BIRMINGHAM, Ala. (AP) - Darrell Haynes gazes out from the tool shed on his cattle farm and sees but one color. Brown.
Haynes, president of the cattlemen's association in Cullman County, north of Birmingham, lives in the middle of what the government says is the worst drought currently gripping the United States.
All or part of 23 counties in north Alabama are parched amid the area's worst dry spell since record-keeping began in the 1890s.
Because he can't grow enough hay to feed his cattle and prices are getting so high he can't afford to buy feed either, Haynes plans to sell 400 head this week, four times the normal amount for this time of year.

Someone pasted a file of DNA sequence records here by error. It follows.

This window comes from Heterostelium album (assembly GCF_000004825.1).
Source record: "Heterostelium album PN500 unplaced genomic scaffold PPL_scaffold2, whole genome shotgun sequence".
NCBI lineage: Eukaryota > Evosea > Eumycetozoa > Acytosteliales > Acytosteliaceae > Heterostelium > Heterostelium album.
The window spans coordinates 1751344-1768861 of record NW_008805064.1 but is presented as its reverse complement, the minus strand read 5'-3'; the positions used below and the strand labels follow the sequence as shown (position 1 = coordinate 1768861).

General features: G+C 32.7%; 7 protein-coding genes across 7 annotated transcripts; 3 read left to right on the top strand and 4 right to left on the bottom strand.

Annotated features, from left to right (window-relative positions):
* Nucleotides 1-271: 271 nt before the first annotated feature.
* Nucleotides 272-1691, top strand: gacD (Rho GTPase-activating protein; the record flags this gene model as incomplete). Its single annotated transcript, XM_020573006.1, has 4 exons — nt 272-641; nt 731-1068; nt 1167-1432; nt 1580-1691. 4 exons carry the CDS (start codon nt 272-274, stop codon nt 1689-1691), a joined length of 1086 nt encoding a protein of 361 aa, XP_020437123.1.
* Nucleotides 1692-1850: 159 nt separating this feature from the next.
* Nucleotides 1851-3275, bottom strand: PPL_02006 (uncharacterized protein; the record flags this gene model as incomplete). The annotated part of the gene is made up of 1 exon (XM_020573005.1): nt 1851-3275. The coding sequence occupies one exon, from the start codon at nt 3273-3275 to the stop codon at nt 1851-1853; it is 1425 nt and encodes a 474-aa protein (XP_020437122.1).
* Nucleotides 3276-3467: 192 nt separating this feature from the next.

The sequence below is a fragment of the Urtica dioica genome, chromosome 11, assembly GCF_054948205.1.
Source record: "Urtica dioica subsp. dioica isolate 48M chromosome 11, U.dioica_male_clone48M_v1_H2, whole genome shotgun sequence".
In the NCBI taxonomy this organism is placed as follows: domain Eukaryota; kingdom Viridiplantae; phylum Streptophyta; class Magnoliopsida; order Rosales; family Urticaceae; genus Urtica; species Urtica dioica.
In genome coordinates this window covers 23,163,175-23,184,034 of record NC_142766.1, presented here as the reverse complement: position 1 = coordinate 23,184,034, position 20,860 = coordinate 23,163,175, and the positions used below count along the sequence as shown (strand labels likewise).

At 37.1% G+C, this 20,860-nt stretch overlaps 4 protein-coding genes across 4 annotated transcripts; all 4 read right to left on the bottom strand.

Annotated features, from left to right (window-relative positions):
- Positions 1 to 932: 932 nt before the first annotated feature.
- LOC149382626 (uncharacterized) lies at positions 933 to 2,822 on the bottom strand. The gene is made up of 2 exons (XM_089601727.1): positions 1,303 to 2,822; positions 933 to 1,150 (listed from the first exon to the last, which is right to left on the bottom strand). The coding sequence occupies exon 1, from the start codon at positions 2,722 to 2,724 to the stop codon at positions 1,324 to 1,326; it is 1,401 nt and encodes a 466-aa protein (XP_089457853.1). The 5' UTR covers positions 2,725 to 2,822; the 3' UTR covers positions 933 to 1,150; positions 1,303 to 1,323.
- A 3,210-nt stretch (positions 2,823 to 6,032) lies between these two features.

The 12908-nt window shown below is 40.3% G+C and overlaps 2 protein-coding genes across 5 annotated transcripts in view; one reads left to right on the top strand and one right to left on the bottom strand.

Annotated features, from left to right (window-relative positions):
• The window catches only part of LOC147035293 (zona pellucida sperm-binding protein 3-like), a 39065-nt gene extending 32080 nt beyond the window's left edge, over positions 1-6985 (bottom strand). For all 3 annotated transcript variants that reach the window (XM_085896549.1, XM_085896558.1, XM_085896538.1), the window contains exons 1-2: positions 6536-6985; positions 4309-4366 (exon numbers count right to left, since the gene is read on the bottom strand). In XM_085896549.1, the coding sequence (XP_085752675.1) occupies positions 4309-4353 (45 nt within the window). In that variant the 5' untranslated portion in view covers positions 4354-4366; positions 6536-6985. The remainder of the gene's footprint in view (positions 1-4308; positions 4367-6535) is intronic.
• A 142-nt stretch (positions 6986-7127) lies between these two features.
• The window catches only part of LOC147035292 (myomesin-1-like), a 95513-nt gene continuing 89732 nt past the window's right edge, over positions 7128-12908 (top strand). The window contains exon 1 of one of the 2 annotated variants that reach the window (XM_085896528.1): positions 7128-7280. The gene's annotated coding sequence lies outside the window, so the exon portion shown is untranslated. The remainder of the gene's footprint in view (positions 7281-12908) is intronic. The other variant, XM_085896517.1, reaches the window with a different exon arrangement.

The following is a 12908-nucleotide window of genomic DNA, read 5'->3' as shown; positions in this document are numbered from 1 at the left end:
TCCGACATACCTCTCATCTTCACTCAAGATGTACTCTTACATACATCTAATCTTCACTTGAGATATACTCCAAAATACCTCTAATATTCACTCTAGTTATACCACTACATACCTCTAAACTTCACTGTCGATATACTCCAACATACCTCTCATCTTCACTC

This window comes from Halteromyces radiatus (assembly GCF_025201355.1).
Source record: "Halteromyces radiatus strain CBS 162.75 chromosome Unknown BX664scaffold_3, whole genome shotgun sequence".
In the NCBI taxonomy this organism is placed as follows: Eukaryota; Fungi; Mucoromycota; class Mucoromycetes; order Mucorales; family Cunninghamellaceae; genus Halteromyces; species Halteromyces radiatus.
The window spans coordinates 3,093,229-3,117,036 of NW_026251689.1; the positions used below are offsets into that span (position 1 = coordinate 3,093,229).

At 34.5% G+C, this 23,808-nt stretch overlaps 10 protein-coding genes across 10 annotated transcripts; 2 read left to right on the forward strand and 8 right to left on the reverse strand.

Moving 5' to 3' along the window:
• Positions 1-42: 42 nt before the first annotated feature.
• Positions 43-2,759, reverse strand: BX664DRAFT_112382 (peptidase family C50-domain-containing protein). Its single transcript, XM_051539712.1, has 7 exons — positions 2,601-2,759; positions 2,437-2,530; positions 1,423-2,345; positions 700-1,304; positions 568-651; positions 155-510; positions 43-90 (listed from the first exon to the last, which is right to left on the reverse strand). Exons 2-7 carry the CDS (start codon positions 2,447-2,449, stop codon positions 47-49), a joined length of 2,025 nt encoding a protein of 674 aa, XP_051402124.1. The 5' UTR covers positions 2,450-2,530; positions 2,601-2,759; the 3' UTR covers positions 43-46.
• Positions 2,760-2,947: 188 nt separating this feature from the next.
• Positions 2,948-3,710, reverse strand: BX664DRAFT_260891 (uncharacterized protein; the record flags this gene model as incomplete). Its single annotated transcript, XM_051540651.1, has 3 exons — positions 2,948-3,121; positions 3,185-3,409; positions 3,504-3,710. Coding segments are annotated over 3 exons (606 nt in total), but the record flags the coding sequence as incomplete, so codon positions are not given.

Alabama ranchers have started selling off cattle for fear they won't have enough hay or grain to feed them through the summer and, especially, through next winter.
State agriculture officials, meanwhile, are trying to figure out ways to feed the cattle to keep the state's herd from being thinned too much. The options include having farmers in other states temporarily keep Alabama breeder cows.
(Copyright 2007 by The Associated Press. All Rights Reserved.)